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Decently Writ XXVI: For Christmas-tide

January 3, 2021
William Holman Hunt, The Finding of the Saviour in the Temple (1860)

The story of the child Jesus in the Temple (St. Luke 2:41 ff) is the second-option Gospel reading for the Second Sunday After Christmas both in the 1979 American Prayer-Book Lectionary and in the (unfortunate) Revised Common Lectionary. Its historic place in Anglican Prayer-Book lectionary cycles was invariably as the Gospel reading for the First Sunday after the Epiphany, and also the reading at Morning Prayer on the 27th Day of March.

Nahum Tate, English Poet Laureate from 1692 until his death in 1715 (and author of the beloved Christmas hymn “While Shepherds Watched Their Flocks”), penned The Blessed Virgin’s Expostulation, which must surely be not only one of the most remarkable examples of Restoration-era Anglican devotional poetry, but also one of the most moving monologues placed in the mouth of the Virgin Mary in all of literature.

The Blessed Virgin’s Expostulation,
when our Saviour, at twelve years of age, had withdrawn himself

Tell me, some Pitying Angel quickly say, 
Where does my Soul’s sweet Darling Stay? 
In Tyger’s, or more cruel Herod’s way? 
Ah! rather let his little Footsteps press 
Unregarded through the Wilderness, 
Where milder Savages resort, 
The desert’s safer than a Tyrant’s Court. 
Why, fairest Object of my Love, 
Why dost thou from my longing Eyes remove? 
Was it a Waking Dream, that did fortell thy Wondrous Birth? 
No Vision from above? 
Where’s Gabriel now, that visited my cell?
I call, I call: Gabriel! 
He comes not; flatt’ring Hopes, farewell.
Me Judah’s Daughters once caress’d. 
Call’d me of Mothers, the most bless’d. 
Now – fatal Change – of Mothers most distress’d. 
How shall my Soul its Motions guide? 
How shall I stem the various tide, 
Whilst Faith and Doubt my Lab’ring Soul divide? 
For whilst of thy dear Sight beguil’d, 
I trust the God, but oh! I fear the Child.

Equally remarkable is the musical setting of these words by Henry Purcell, which appeared in the Second Edition of his Harmonia Sacra in 1693. Taking as its starting point the sub-genre of the Restoration-era Theatre’s “Mad Song,” Purcell’s treatment is a masterpiece in miniature. And, as one expects from the pen of the British Orpheus, the music accentuates and underscores the deep anguish of the Virgin Mary, poignant already in Tate’s poetry, opening a window to the heart at prayer as only Purcell’s music can.

Here it is exquisitely sung by soprano Agnes Coakley Cox, accompanied by Nathaniel Cox on theorbo.

Preaching bands explained, II

March 30, 2020

NEARLY ten years after our original post, the Revd Dane Boston, rector of Christ Church in Cooperstown, N.Y., has given us his own reflections on the vestments, architecture, liturgy of the church.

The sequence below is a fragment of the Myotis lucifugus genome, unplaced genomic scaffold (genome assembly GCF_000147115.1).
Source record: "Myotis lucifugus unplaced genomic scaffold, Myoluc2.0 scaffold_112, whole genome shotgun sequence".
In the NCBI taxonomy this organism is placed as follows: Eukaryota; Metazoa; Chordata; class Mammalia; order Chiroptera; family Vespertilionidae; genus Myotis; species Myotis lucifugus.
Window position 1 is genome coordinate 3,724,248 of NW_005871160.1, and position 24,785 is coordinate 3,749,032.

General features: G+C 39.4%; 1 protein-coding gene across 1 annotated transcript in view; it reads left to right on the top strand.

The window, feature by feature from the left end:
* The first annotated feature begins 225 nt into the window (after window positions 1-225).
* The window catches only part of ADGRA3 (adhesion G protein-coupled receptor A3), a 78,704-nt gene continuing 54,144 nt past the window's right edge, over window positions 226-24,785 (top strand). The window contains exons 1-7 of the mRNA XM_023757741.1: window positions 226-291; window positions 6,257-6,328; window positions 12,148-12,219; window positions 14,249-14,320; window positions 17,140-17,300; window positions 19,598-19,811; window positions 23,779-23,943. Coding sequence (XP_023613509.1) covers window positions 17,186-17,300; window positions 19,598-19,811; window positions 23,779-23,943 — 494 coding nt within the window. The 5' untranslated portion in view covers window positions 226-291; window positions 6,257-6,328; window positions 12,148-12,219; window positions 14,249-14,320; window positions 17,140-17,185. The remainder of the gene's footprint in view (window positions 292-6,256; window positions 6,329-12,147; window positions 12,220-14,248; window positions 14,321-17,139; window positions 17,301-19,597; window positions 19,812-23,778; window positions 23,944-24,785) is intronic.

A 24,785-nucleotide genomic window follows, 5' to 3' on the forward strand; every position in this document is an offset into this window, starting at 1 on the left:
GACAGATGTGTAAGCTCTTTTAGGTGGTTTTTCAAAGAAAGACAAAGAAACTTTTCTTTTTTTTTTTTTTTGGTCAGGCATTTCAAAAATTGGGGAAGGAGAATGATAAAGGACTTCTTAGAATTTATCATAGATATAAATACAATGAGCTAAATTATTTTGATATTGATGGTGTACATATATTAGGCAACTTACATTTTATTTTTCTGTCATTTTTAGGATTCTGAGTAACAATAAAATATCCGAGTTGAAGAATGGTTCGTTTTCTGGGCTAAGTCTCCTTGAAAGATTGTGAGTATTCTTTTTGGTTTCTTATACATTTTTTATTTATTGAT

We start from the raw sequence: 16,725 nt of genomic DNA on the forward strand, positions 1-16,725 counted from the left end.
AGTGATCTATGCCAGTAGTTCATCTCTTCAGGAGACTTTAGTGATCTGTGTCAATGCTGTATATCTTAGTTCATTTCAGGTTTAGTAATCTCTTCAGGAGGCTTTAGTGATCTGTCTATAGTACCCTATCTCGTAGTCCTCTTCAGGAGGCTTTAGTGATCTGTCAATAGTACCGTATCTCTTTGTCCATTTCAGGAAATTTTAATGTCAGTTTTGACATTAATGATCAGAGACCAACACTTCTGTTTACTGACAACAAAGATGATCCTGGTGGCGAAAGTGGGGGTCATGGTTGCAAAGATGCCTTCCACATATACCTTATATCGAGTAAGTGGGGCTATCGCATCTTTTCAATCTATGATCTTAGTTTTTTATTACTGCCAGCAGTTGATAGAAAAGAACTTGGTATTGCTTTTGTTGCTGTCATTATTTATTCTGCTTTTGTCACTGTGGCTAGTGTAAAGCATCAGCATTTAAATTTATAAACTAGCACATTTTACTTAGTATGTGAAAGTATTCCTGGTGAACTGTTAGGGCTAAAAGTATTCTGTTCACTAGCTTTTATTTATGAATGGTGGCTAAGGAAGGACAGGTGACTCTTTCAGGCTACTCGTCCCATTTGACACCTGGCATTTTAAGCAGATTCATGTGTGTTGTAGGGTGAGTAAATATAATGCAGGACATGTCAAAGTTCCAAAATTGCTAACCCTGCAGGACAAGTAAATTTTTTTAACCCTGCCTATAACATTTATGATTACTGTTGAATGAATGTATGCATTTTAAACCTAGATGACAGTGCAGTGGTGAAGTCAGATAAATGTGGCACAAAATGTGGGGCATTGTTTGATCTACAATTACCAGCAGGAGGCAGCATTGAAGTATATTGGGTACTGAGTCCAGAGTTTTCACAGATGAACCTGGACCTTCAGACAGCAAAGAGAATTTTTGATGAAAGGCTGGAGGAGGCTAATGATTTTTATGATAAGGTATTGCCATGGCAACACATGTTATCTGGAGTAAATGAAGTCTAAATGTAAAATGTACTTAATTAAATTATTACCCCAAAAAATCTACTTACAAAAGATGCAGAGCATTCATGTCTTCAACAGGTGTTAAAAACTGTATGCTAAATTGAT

Tell the story

December 25, 2018

On Christmas Day, York Minster does it right.



Evensong explained

May 24, 2018

An excellent historical and liturgical account of the “winning formula” that is Prayer Book Evening Prayer precedes a BBC broadcast of Evensong from York Minster. Making 1996 seem like a very long time ago indeed.

Decently habited, CCVII

February 16, 2018

The Rt Revd Dorsey McConnell blesses a chorister at St Andrew’s Church, Pittsburgh.


Ex Maria Virgine

December 25, 2017

On Christmas morning, Christ Church Cathedral, Oxford, does it right.


Decently habited, CCVI

December 21, 2017

The Norwich Cathedral Choir.


How it’s done, XXII

September 22, 2017


Church of St Mary Magdalene, Newark-on-Trent.

The use of a row of six candlesticks on the altar, or on a shelf or gradine behind it, is pure Romanism, and a defiance of the Ornaments Rubric, as of all other authority in the Church of England.1

In view of the still prevalent confusion on the subject of lights, it seems worth while to repeat that the universal pre-Reformation custom is at one with the post-Reformation English custom in using two lights on the altar, and no more.2

1. Percy Dearmer, The Parson’s Handbook, containing Practical Directions both for Parsons and other as to the Management of the Parish Church and its Services according to the English use, as set forth in the Book of Common Prayer, With an Introductory Essay on Conformity to the Church of England (London: Henry Frowde, 1909), 96.
2. Ibid., 246.

The malady of the irrelevant

May 25, 2017

Episcopal-Church-signTHIS WEEK, I attended a meeting during which the rector of a parish and his staff reviewed the past program year. On the table were those things done well, and those things where improvement seemed warranted: a good exercise for any parish workforce.

I was surprised – perhaps naïvely – to find so much time devoted to what seemed largely symbolic and impractical concerns. One participant noted that only one of the church’s two main entrances has a handicapped ramp, leaving unsaid the fact that this ramp fronts the main parking area. What followed was a great deal of discussion of the various ways in which participants imagine that the parish marginalizes the unseen. No evidence was cited, mind you, and no concrete instances of unintentional discrimination were named. The analysis was an entirely speculative endeavor.

This may be, in some cases, all very well and good. But the speculative, and largely self-flagellating, discussion of the absent ramp almost entirely obscured the real area where improvement is needed. This parish, other than the Sunday liturgies, boasts almost no congregational life, and even less lay leadership. There are no foyer groups, no table fellowship, no inquirers’ classes. If a newcomer doesn’t want to be an acolyte, or if his children wish to attend Sunday school, that newcomer will find his interest in this parish unfulfilled, and many actual, flesh-and-blood newcomers have arrived and quickly departed for precisely these reasons. Enrichment of parish life – separate from the liturgy – seemed to offer the chance to work for substantive growth and is a topic on which hearty discussion ought to have been focused.